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dc.contributor.authorBriegal, Joshua
dc.date.accessioned2022-09-30T12:47:44Z
dc.date.available2022-09-30T12:47:44Z
dc.date.submitted2022-04-01
dc.identifier.urihttps://www.repository.cam.ac.uk/handle/1810/341544
dc.description.abstractI present the work completed during my time as a PhD student within the Exoplanet Group of the Cavendish Laboratory, University of Cambridge, UK, as a part of the Centre for Doctoral Training in Data-Intensive Sciences. Much of this work has been conducted as a part of the NGTS consortium. I implemented and tested a novel generalisation of the autocorrelation function (the G-ACF), which applies to irregularly sampled data, such as photometric light curves from ground-based telescopes. I demonstrated that this algorithm accurately estimated the standard ACF, even for poorly sampled astrophysical data, and produced accurate rotation periods that agreed with more complex and computationally expensive models. I then applied the G-ACF to almost a million photometric light curves from NGTS, finding 16, 880 periodic variability signals from 829, 481 light curves. I combated the noise and aliasing associated with ground-based photometry to produce a stellar variability sample that rivals those from previous space-based photometric studies. I assessed how these variable objects were distributed within colour-magnitude and colour–period space, highlighting distinct populations of variable objects spanning late-A through to mid-M spectral types and with periods between ∼ 0.1and 130 days. Within colour–period space, I found a bi-modal structure previously observed in Kepler data and find samples of stars on either side of the gap appear to be from similar populations of stars in terms of colour, intrinsic brightness and multiplicity rather than distinct epochs of star formation. Finally, I developed a comprehensive period extraction software package, RoTo, which uses multiple period extraction techniques to produce reliable period estimates from time-series data. I applied RoTo to NGTS observations of the ∼ 500 Myr old open cluster NGC 6633. I conducted a detailed study of the rotational variability of member stars, using a combination of literature and machine-learning methods to produce a robust membership list. I calculated distances and extinction values and produced a rotation period sample for the cluster. I compared the slow-rotator sequence of the cluster in colour–period space to similarly aged clusters. I conducted gyro- and isochrone fits to derive probabilistic age estimates for the cluster from rotation, which agreed with age estimates from other methods. This work is firmly rooted within the principles of Data-Intensive Sciences; I applied performant algorithms to large photometric data sets to produce statistical results with minimal manual input. All of the software developed as a part of this PhD is open-source, and I have released two public Python packages.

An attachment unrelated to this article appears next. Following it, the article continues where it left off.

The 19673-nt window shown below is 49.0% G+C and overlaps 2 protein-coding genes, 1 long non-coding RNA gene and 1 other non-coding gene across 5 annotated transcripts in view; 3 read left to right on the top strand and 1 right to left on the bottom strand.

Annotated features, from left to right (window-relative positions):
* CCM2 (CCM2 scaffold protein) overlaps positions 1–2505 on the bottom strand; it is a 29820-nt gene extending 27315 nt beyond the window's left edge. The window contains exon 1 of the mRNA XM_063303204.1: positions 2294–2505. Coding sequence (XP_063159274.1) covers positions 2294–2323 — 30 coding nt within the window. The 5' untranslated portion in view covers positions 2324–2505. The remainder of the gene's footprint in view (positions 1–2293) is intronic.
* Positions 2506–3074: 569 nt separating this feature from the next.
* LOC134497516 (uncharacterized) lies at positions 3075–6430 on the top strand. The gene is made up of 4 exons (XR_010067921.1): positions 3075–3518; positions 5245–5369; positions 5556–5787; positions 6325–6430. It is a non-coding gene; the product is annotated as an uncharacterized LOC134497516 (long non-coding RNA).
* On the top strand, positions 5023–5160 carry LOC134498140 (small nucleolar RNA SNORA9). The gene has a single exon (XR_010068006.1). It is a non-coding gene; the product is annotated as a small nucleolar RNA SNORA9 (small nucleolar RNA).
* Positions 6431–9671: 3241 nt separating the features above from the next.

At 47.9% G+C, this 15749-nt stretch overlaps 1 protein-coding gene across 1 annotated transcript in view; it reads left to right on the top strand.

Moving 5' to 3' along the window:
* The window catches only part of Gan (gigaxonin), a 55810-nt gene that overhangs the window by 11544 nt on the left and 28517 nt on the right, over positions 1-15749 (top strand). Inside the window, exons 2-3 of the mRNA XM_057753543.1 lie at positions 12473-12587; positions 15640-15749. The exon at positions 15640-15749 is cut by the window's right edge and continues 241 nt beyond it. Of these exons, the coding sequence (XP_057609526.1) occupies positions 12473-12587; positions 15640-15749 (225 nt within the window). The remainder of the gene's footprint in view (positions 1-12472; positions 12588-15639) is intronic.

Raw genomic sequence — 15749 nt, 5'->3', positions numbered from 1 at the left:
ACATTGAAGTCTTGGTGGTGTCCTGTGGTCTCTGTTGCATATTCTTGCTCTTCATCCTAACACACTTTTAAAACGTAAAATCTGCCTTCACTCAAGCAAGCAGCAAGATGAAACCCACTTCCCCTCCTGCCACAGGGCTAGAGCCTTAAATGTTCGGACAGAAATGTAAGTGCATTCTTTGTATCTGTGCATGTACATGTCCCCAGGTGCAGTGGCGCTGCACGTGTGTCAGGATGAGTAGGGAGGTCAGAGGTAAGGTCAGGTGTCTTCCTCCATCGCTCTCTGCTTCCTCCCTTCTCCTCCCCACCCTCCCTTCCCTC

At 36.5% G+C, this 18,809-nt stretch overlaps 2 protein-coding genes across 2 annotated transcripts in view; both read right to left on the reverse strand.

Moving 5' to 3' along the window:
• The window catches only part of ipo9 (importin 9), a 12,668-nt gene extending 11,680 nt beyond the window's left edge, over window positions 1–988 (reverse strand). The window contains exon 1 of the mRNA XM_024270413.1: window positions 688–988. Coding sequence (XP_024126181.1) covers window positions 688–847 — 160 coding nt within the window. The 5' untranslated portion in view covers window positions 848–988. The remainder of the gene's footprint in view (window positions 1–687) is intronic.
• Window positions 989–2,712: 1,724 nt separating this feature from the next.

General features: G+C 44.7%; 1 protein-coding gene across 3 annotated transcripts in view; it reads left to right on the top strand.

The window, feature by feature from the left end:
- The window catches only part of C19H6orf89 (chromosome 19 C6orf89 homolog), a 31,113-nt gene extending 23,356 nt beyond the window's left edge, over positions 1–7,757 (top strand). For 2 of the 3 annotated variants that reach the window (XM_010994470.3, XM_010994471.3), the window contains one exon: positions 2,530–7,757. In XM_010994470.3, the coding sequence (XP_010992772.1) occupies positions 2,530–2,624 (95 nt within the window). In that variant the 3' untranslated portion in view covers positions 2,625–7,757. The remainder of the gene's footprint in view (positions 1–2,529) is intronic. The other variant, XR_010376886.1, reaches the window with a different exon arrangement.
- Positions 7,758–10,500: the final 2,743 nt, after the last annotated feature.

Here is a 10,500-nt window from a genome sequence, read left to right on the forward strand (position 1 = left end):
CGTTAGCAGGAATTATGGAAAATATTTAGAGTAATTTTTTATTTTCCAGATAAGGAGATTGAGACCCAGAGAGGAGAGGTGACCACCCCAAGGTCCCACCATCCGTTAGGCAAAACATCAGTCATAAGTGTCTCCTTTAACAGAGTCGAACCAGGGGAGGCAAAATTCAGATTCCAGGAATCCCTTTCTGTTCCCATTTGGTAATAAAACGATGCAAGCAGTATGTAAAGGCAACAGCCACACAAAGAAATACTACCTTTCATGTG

dc.rightsAttribution 4.0 International (CC BY 4.0)
dc.rights.urihttps://creativecommons.org/licenses/by/4.0/
dc.subjectStars
dc.subjectStellar Variability
dc.subjectData
dc.subjectAstronomy
dc.titleData-driven Approaches to Stellar Variability Detection and Characterisation
dc.typeThesis
dc.type.qualificationlevelDoctoral
dc.type.qualificationnameDoctor of Philosophy (PhD)
dc.publisher.institutionUniversity of Cambridge
dc.date.updated2022-09-30T07:31:18Z
dc.identifier.doi10.17863/CAM.88968
rioxxterms.licenseref.urihttps://creativecommons.org/licenses/by/4.0/
rioxxterms.typeThesis
pubs.funder-project-idScience and Technology Facilities Council (2025424)
cam.supervisorQueloz, Didier
cam.supervisorGillen, Edward
cam.depositDate2022-09-30
pubs.licence-identifierapollo-deposit-licence-2-1
pubs.licence-display-nameApollo Repository Deposit Licence Agreement


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Attribution 4.0 International (CC BY 4.0)
Except where otherwise noted, this item's licence is described as Attribution 4.0 International (CC BY 4.0)